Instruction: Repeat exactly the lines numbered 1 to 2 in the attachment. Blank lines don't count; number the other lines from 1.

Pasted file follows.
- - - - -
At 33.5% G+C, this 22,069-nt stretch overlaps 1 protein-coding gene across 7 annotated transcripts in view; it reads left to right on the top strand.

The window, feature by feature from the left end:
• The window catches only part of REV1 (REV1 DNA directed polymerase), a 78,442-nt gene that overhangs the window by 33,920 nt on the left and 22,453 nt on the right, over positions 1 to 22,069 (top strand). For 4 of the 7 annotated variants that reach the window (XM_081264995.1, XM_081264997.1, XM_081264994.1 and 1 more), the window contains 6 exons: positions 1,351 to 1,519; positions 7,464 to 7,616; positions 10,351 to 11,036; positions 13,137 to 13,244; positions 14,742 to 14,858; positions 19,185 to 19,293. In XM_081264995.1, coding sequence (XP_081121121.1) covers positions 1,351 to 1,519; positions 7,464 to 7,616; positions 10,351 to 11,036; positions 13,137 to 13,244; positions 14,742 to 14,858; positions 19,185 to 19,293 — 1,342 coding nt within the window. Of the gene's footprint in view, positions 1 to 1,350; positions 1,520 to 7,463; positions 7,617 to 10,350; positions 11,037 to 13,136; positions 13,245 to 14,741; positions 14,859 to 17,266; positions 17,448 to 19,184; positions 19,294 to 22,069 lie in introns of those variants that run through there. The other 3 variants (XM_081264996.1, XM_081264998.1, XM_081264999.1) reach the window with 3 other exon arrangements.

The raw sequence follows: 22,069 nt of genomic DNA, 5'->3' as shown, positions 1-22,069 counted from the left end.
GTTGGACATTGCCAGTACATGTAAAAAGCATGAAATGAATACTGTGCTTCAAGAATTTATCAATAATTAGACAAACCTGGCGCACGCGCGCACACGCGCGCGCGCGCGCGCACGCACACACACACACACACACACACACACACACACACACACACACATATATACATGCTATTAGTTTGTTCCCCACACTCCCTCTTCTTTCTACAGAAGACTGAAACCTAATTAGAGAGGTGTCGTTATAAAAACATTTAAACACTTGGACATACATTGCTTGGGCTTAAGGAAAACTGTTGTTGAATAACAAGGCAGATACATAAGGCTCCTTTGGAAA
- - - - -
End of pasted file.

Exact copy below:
At 33.5% G+C, this 22,069-nt stretch overlaps 1 protein-coding gene across 7 annotated transcripts in view; it reads left to right on the top strand.

The window, feature by feature from the left end: